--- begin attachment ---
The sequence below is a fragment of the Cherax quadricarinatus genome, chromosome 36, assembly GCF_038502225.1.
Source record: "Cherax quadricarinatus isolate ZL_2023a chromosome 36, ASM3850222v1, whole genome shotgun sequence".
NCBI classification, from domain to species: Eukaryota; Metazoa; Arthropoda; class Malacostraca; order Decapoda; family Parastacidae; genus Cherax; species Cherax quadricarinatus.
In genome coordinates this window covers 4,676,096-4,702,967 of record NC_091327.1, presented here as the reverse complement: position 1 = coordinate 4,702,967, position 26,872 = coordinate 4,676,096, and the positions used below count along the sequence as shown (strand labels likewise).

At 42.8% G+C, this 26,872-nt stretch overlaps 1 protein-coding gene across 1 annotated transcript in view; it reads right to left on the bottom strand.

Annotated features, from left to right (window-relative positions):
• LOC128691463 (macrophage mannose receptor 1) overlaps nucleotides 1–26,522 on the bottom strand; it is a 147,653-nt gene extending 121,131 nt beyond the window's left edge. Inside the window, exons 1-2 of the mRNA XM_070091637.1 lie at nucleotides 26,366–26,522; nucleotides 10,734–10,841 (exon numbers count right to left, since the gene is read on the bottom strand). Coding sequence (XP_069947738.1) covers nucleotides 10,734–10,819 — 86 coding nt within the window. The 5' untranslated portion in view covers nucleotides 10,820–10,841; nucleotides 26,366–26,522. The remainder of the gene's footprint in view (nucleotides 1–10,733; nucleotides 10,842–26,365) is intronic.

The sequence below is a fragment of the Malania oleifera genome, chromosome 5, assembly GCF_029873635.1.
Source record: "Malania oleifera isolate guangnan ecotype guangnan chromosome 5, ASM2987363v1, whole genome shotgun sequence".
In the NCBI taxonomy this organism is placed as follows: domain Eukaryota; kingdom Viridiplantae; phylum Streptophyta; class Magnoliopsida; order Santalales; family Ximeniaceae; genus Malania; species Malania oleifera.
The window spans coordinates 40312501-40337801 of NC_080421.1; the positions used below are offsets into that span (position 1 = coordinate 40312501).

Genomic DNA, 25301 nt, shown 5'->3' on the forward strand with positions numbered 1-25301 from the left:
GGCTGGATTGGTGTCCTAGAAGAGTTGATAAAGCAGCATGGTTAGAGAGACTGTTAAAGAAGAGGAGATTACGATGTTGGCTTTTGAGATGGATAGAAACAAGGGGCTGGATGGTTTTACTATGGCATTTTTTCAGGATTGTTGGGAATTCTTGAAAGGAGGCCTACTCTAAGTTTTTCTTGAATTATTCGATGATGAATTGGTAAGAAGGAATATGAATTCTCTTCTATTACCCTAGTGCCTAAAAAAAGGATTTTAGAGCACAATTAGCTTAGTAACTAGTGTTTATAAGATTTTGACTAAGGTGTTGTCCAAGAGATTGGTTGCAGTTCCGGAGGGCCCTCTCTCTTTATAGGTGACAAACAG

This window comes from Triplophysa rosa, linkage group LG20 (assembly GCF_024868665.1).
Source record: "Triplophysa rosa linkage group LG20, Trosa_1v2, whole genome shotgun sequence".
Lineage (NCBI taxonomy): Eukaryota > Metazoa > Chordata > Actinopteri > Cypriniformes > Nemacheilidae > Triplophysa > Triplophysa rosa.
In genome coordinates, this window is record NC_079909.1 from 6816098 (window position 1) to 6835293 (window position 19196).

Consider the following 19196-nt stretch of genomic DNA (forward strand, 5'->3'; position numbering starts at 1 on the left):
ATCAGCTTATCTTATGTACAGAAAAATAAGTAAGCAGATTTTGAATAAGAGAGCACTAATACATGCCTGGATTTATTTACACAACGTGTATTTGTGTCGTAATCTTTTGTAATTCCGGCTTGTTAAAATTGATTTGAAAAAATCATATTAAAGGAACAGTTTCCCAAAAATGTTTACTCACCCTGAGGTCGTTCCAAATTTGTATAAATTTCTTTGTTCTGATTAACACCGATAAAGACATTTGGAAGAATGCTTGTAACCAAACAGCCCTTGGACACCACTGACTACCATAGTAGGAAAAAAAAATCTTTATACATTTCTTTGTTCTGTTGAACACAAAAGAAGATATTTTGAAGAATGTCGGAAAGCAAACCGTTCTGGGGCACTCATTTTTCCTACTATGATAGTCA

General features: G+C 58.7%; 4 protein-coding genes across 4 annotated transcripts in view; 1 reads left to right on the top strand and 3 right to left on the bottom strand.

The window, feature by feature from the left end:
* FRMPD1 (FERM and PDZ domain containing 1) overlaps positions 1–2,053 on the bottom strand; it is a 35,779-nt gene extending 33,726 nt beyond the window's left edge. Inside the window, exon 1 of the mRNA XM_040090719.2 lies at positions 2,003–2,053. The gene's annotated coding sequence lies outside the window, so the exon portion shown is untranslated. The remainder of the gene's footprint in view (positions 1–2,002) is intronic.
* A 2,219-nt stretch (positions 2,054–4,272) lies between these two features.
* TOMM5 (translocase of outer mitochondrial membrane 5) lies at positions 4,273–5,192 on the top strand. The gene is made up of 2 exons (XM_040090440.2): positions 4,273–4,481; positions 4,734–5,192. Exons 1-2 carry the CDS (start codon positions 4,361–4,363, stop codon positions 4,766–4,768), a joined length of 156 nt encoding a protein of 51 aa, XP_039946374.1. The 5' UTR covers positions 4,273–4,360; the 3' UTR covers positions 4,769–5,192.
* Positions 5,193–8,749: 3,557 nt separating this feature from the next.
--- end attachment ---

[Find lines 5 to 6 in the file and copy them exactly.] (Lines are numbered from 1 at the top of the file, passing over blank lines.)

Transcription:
At 42.8% G+C, this 26,872-nt stretch overlaps 1 protein-coding gene across 1 annotated transcript in view; it reads right to left on the bottom strand.

Annotated features, from left to right (window-relative positions):